SDG&E Surges To 20.8 Percent Renewables

Wind, solar and other renewable energy sources helped power more homes in San Diego last year than ever before. San Diego Gas & Electric (SDG&E) recently told the California Public Utilities Commission that a full 20.8 percent of the power it provided to customers in 2011 came from renewable sources.

In 2010, around 12 percent of the utility’s power came from renewable sources, so the leap all the way over the 20-percent mark is remarkable. SDG&E, which serves 3.4 million customers in the greater San Diego and Orange County area, has contracts for not only wind and solar power, but geothermal, biomass and hydroelectric facilities, although about 60 percent of the utility’s renewable power portfolio does come from wind.

image via SDG&E

An earlier report from the state, based on 2010 data, had SDG&E mired in third in renewable sourcing among the three huge California utilities, all of whom are required to boost their acquisition of clean power under the state’s renewable portfolio standard. In that report, Southern California Edison was the leader, with 19.3 percent of its electricity sourced from renewable energy in 2010. Pacific Gas and Electric was next at 15.9 percent, while SDG&E lagged at 11.9 percent.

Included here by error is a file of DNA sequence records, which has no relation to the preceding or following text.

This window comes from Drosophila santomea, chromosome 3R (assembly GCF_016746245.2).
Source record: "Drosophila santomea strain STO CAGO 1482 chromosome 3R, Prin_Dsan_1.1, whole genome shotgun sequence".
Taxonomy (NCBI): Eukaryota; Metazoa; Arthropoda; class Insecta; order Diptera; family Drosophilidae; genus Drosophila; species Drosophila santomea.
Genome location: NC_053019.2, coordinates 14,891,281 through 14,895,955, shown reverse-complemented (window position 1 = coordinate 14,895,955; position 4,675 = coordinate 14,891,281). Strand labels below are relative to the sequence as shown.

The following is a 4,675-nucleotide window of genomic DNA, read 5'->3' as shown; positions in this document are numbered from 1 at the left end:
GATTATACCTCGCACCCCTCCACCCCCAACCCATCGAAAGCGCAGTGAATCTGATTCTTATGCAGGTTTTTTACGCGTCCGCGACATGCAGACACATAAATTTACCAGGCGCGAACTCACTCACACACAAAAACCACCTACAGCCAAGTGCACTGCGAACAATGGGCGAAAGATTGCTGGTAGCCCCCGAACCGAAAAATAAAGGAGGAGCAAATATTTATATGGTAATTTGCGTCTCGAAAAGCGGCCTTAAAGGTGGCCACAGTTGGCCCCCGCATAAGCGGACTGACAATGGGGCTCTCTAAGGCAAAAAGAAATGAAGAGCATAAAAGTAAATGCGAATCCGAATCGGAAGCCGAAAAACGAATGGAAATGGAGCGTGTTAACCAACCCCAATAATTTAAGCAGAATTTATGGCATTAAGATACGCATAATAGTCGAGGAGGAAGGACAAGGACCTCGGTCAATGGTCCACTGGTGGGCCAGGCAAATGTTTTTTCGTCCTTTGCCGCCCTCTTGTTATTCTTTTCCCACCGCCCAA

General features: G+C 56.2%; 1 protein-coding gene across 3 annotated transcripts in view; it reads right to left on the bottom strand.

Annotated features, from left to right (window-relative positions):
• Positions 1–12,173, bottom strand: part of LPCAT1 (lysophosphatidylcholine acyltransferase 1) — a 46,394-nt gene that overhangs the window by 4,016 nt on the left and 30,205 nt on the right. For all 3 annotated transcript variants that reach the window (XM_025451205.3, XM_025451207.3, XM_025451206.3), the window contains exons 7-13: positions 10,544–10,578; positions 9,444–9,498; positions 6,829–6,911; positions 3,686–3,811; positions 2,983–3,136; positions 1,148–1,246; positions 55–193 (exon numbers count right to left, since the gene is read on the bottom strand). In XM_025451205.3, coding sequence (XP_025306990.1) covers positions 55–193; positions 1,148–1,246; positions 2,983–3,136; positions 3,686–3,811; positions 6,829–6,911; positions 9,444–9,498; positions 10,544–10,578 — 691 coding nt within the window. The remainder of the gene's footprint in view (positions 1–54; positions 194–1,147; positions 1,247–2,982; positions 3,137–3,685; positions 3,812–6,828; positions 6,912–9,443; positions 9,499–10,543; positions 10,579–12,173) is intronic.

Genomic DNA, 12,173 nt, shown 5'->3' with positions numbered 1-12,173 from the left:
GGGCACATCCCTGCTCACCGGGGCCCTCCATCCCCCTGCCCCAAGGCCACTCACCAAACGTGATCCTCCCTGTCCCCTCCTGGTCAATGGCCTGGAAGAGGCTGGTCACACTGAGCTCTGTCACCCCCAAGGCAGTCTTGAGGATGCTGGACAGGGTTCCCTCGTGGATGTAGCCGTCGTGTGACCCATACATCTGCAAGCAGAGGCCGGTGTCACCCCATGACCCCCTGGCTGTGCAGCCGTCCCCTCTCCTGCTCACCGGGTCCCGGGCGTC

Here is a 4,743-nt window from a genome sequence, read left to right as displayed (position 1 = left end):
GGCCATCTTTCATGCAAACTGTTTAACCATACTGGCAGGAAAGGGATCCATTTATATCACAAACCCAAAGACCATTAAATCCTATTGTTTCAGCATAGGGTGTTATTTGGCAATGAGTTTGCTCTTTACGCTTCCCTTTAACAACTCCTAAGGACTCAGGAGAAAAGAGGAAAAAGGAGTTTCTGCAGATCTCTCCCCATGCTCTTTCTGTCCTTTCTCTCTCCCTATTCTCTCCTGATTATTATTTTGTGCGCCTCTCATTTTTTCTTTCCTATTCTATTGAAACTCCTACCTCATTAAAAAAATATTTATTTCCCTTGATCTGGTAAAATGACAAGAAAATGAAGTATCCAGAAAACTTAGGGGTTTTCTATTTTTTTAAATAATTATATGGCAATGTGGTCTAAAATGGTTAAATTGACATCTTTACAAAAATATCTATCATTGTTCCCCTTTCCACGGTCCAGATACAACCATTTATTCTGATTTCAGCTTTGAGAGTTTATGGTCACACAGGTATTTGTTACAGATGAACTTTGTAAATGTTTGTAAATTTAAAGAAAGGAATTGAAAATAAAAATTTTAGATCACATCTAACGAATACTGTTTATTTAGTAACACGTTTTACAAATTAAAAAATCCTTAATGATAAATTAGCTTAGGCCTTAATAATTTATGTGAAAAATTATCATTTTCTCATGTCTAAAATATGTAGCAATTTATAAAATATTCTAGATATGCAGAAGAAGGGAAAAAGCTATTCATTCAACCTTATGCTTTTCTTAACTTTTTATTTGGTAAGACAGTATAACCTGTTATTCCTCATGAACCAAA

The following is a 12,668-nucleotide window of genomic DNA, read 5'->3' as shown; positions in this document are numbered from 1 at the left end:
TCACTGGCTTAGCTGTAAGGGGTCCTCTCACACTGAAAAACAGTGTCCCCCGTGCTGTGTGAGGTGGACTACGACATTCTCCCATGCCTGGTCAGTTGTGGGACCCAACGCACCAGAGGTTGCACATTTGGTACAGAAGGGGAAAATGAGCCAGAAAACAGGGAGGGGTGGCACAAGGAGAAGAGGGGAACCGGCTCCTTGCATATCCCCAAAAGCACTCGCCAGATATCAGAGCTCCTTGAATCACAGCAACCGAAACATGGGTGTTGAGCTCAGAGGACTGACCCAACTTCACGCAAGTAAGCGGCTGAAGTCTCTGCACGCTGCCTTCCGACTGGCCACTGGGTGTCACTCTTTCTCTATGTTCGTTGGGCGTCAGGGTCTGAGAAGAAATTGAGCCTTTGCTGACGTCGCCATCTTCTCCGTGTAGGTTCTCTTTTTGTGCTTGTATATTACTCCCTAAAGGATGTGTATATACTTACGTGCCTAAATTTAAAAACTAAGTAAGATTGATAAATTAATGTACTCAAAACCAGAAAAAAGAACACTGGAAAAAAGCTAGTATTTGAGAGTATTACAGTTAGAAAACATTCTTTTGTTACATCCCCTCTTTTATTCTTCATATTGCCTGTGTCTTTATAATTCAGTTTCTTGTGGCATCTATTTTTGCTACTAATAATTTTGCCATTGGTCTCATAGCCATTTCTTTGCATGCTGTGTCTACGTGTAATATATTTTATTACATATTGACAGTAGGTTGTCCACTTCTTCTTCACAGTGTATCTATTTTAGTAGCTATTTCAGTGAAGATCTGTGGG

But in 2011, SDG&E signed 17 new power contracts with mostly solar and wind energy sources, representing 1,482 megawatts. The company said those contracts will help put it on track to meet the state’s upcoming requirement to achieve 25 percent renewable power by the year 2016. The utility said it is also in line to meet the state mandate that 33 percent of its retail sales be produced from renewable energy products by 2020.

“We have a very robust, creative and aggressive power purchasing team at SDG&E whose ongoing goal is to obtain competitively priced renewable power for our customers,” James P. Avery, SDG&E senior vice president, power supply said in a statement.  “We have an obligation to meet California’s renewable requirements, and, at the same time, need to put in place infrastructure that maintains power reliability and quality when the wind doesn’t blow or the sun doesn’t shine. It is an interesting balance that brings into play our new renewables resources, clean natural gas fueled power generation and the flexibility and immediate response built into smart grid technology.”

Kristy Hessman is a writer and native Oregonian who currently resides in California. Before starting her own company, she worked as a reporter covering business and politics for daily newspapers and The Associated Press.